|About this Recording
8.120875 - BIZET, G.: Carmen Jones (Original Broadway Cast Recording) (1943) / Carmen Jones (1954 Film Soundtrack) (excerpts)
Although the tragic story of Carmen may show the perils of following your natural instincts too passionately, the musical Carmen Jones demonstrates the rewards of just such a path. When Oscar Hammerstein II sat pensively at his farm in Doylestown, Pa. in January 1942, his thoughts must have turned to the non-stop string of flops he had endured in New York, Hollywood and London over the past decade. Because not since 1932’s Music in the Air had the once triumphant lyricist behind Show Boat written anything that had met with favour from the critics or the public. As Hammerstein himself later put it, “After going through such disappointment trying to write what I thought the public wanted, I decided to write something just for myself”.
Hammerstein had been a lifelong opera fan and as far back as 1934, after witnessing a concert version of Carmen at the Hollywood Bowl, had suggested to MGM that it might make a smashing film. It only took twenty years for that to happen.
As Hammerstein slowly set to work that long, snowy winter, he was driven by his secret belief that opera could reach a much larger audience if it could only make sense to them. He felt that the artificial style of most productions of the time and the archaic translations that were employed stood in the way of their success. He came by his operatic passion honestly, because his grandfather, Oscar Hammerstein I, had devoted his life to the cause of popularizing opera and had spent several fortunes opening a series of eleven opera houses and going head to head in a war with the Metropolitan Opera. And now his grandson was willing to pick up where he had left off, listening to a recording of Carmen from La Scala over and over until he knew it by heart.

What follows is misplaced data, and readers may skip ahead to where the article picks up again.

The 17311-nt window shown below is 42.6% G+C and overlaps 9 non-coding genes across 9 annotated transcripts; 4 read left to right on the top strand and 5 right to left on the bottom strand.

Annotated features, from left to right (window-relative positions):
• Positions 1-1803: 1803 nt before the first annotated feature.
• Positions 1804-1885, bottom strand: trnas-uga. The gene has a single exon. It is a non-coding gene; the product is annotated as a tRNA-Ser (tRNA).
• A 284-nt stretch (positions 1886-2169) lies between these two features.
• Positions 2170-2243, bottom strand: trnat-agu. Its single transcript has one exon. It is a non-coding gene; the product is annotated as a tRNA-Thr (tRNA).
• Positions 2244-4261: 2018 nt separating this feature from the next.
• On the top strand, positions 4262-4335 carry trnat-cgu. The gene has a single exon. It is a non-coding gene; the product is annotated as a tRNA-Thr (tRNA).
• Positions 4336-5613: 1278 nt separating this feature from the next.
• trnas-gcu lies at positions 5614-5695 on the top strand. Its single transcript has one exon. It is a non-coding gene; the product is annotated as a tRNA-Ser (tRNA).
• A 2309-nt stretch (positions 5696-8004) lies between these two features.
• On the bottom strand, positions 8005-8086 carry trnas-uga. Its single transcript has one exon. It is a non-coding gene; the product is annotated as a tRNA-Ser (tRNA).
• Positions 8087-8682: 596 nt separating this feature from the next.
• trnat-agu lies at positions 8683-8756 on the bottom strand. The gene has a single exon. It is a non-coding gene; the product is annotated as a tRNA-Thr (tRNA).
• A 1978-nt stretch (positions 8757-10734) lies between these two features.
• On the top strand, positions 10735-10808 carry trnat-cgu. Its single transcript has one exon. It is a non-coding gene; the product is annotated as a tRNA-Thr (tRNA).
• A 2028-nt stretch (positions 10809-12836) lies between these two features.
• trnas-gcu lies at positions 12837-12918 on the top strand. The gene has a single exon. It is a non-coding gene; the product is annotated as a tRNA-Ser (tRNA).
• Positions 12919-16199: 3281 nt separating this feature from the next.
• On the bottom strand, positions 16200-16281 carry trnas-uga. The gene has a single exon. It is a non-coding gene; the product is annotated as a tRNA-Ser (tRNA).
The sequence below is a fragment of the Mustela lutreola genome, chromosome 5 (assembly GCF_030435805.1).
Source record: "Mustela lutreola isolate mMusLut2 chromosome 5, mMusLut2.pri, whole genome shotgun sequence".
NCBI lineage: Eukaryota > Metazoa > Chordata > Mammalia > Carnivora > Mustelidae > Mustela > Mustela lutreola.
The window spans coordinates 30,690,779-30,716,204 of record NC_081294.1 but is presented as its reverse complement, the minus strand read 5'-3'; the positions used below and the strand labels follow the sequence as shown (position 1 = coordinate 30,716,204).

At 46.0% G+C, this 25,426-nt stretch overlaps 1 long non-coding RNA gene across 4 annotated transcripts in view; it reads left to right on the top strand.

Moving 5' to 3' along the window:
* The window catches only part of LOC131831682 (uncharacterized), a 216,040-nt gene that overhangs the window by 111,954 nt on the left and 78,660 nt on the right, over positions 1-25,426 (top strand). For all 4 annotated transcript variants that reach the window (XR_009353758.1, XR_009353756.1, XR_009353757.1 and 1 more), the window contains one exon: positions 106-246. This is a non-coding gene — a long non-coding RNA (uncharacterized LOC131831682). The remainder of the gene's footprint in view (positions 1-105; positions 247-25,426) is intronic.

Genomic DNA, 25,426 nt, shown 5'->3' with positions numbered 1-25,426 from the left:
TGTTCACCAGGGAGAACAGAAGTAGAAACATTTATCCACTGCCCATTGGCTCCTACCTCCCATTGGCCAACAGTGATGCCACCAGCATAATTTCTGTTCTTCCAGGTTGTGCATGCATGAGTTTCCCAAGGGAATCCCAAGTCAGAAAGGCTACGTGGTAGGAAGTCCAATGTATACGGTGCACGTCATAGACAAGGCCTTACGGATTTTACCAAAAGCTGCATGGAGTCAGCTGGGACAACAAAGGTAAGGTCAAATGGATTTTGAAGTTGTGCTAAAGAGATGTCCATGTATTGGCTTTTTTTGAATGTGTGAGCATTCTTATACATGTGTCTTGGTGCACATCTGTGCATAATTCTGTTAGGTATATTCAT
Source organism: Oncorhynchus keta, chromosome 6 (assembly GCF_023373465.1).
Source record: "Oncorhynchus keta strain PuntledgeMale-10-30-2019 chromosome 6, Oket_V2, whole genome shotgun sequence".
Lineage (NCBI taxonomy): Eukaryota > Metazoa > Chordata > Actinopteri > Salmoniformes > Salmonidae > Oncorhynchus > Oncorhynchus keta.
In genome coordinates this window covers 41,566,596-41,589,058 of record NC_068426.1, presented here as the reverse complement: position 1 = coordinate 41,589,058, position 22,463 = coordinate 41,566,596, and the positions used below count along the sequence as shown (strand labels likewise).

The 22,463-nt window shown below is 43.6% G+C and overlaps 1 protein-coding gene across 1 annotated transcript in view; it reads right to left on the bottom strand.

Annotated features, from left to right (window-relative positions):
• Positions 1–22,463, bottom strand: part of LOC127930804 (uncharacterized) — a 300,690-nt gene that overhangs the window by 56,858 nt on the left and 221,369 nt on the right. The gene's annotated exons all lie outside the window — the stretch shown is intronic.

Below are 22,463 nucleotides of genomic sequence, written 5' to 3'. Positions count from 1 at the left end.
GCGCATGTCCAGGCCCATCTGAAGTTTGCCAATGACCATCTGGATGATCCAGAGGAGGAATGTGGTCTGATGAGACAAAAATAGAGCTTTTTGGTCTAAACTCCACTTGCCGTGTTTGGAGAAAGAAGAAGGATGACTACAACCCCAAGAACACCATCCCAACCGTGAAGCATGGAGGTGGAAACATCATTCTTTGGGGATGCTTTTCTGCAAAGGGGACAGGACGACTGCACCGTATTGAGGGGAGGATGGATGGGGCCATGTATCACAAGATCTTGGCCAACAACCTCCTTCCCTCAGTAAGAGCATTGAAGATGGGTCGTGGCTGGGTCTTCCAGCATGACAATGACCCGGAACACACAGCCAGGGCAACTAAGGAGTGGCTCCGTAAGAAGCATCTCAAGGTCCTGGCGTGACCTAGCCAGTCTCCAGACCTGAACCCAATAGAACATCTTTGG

Hammerstein’s next choice was where to situate his adaptation. In a flash of inspiration, he realized that the blacks in the southern states of America had a unique culture, distinctive dialect and oppressive set of social problems, just like the gypsies in the original Carmen. America had just joined the Second World War the previous month and Hammerstein also realized the current wartime climate would perfectly mirror that of Spain in the period of Carmen. So the cigarette factory in Seville of the original was now transformed into a South Carolina parachute factory. Instead of Escamillo, the star bull-fighter, we now had Husky Miller, a prize fighting champ. The Spanish career soldier Don Jose became Joe, a black corporal in the U. S. Army. And Carmen? She became Carmen Jones, the same seductive outcast who would dance her way into any man’s heart and leave destruction behind.
Hammerstein went for his structure directly to the libretto of the original 1875 opera by Henri Meilhac and Ludovic Halévy, which in turn was based on the 1845 novella by Prosper Mérimée. He later called it “a model of musical drama architecture” and only made slight changes to the basic plot and structure.
With over 65 years of distance bringing changing times and attitudes, some of Hammerstein’s lyrics for the black characters in the work may now seem contrived (“Love ain’ nobody’s angel child” in Dat’s Love, his version of the famous “Habanera”), but there are sequences such as Stand Up and Fight (Hammerstein’s answer to the “Toreador Song”) which still ring sound and true.